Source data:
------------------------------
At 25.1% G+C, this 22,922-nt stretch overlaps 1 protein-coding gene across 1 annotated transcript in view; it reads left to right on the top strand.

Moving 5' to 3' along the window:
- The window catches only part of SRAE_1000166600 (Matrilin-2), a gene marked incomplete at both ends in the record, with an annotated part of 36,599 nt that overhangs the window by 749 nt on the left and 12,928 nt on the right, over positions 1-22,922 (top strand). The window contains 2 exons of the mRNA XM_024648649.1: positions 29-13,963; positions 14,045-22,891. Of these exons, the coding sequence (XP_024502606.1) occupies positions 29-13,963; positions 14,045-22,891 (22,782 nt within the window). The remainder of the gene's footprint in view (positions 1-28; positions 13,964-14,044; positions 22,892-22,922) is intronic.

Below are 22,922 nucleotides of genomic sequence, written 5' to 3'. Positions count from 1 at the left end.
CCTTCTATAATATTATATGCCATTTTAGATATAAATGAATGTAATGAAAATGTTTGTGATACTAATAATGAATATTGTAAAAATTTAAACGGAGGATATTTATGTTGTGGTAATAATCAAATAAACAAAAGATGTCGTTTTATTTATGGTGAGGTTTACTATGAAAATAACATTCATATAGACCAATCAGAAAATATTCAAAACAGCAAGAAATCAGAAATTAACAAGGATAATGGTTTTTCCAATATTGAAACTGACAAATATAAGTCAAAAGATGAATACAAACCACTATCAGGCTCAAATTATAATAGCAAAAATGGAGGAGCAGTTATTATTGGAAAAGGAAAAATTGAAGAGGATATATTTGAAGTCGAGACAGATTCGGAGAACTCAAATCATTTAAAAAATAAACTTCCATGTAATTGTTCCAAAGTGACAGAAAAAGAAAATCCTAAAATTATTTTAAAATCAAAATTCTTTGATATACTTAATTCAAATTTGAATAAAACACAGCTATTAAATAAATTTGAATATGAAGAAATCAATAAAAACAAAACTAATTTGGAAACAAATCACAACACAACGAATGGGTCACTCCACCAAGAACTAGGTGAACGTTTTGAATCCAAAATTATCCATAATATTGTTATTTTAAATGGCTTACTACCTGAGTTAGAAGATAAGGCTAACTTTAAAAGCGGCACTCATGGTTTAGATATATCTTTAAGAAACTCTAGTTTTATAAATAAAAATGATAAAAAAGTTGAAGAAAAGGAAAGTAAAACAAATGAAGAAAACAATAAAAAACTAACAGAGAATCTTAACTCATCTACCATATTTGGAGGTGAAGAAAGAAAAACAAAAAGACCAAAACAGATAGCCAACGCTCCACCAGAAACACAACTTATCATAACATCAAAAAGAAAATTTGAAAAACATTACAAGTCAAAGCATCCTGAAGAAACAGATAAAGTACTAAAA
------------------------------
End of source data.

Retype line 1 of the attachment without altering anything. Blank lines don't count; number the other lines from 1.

At 25.1% G+C, this 22,922-nt stretch overlaps 1 protein-coding gene across 1 annotated transcript in view; it reads left to right on the top strand.